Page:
Every Saturday, most of the population of the ski town of Val d'Isere, France, just leaves, replaced by a new batch of snow seekers.
There's the packs of Brits, the Irish lads, French couples and a potpourri of other Europeans - not to mention the odd Aussie or two like me.
As most of the hotels and units only offer seven night stays with a Saturday changeover, literally everyone seems to arrive and depart on the same day. It's organised chaos on ice.
There's a frantic energy as the new arrivals raid the supermarket, rent their ski gear, secure their lift pass and check out what else the town has to offer. There's bars, cafes, patisseries, restaurants, shops and even a cinema.
Despite it's international stature, Val d'Isere is relatively compact. It is literally a one-street town, with all the shops, hotels and unit blocks radiating from the main road that snakes its way along the narrow valley floor.
High on the mountains above the town, hidden out of view, is 300km of ski slopes. That's what everyone has come for.
This week was my first time at Val d'Isere. It's also my first time skiing in Europe so I was keen to see how it compared to its counterparts in Japan, Canada and the US.
Here's seven things about Val d'Isere that are good for first-timers like me to know.
1. Espace Killy's the ticket
You've got a choice of ski lift passes at Val d'Isere. You can ski just the Val d'Isere area, or the full Espace Killy ski area that takes in Val d'Isere and the nearby Tignes ski resort. I opted for the Espace Killy pass and found it just the ticket for discovering all the area has to offer. It's also pretty easy to "accidentally" end up in Tignes because of the way the runs and lifts fall so it's worth having a ticket for this area.
2. The early-ish bird catches the worm
As with many ski resorts, those who rise for the day's first lifts are rewarded with uncrowded slopes and maybe untouched powder stashes. In Val d'Isere this is also true, but thankfully lifts don't open until around 9am. Even so, many skiers and boarders are busy nursing hangovers for the night before or feel it would be unfashionable to make an appearance before 10.30am, so it's worth making the early effort.
3. Go high to get out of the clouds
You can be down in the village looking up at cloudy skies, but up another 1000m you're basking in sunshine. Espace Killy's two highest peaks, La Grande Motte (3656m) and Pointe du Montet (3488m), are the places to be when the clouds hug the lower valley. The snow is also often in better condition up here (apparently they also offer summer skiing here too).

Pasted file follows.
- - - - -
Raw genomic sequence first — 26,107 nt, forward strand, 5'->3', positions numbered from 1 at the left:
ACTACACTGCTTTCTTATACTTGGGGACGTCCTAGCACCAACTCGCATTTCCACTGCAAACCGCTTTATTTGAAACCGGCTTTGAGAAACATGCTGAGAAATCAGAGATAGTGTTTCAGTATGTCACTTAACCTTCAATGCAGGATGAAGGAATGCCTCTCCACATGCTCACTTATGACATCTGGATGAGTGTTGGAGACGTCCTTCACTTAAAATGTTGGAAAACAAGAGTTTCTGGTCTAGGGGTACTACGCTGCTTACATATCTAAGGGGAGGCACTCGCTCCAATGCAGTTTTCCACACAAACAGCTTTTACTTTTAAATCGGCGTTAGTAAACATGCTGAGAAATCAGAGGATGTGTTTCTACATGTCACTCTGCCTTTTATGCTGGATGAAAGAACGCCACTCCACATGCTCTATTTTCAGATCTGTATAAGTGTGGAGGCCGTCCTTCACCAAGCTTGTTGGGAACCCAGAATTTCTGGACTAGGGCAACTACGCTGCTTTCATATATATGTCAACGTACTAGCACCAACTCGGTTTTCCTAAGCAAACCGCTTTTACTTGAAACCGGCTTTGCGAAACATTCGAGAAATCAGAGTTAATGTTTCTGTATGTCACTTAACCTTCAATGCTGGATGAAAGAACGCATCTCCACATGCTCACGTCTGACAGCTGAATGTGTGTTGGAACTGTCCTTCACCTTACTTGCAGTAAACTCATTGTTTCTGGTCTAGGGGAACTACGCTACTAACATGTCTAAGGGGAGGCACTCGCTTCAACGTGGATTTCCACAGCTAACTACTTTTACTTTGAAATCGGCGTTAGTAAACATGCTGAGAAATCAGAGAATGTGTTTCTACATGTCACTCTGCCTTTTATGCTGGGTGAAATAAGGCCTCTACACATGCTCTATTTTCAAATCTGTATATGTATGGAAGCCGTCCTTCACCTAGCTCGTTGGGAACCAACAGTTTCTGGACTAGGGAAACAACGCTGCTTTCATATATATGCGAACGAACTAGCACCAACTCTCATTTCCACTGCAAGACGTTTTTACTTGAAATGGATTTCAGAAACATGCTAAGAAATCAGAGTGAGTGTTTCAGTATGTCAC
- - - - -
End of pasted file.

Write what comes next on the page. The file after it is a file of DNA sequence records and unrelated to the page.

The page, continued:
4. Tres cher?
I had expected Val d'Isere to be expensive. Not just because I'm travelling on the "Pacific Peso" (Australian Dollar), but also because it's Europe, it's a ski resort and, hey, it's Val d'Isere. Interestingly I've found options for all budgets - something that can't be said for all ski resorts. As an indication, you can score a hot chocolate for anywhere between two and six Euros, depending where you are. And for a bit of fun, you can check out the price tags on some of the ski gear, some of which goes for the same price as a second-hand car!
5. Piste potluck
Just in case you temporarily forget where you are, a pitstop at one of the many restaurants or cafes on the mountain or in the village brings you back to reality. From pain au chocolat and gateaux, to brioche suisse, there's no shortage of French treats for a morning snack. Lunch and dinners are also a feast with some of the most diverse and tastiest food I've ever had at a ski resort.
6. It's all about the Alps
One thing that surprised me the most about Val d'Isere is that there are no trees on the slopes. It's truly alpine, high above the natural tree line. The advantage of this is that you have expansive peak and valley views as you ski wide runs. The only downside is during cloudy weather, snowy conditions or flat light when you might normally hunt out tree-lined runs to enhance slope definition and visibility.
7. Getting home in one piece
One thing about having the slopes several hundred metres above the town is that everyone has to eventually come down. At Val d'Isere, there's only a handful of runs (mostly intermediate or difficult) that run back to the village and, as you can imagine, these are pretty packed at the end of the day. If you don't want to take part in the equivalent of the grand prix on skis, take one of the ski lifts or gondolas back down.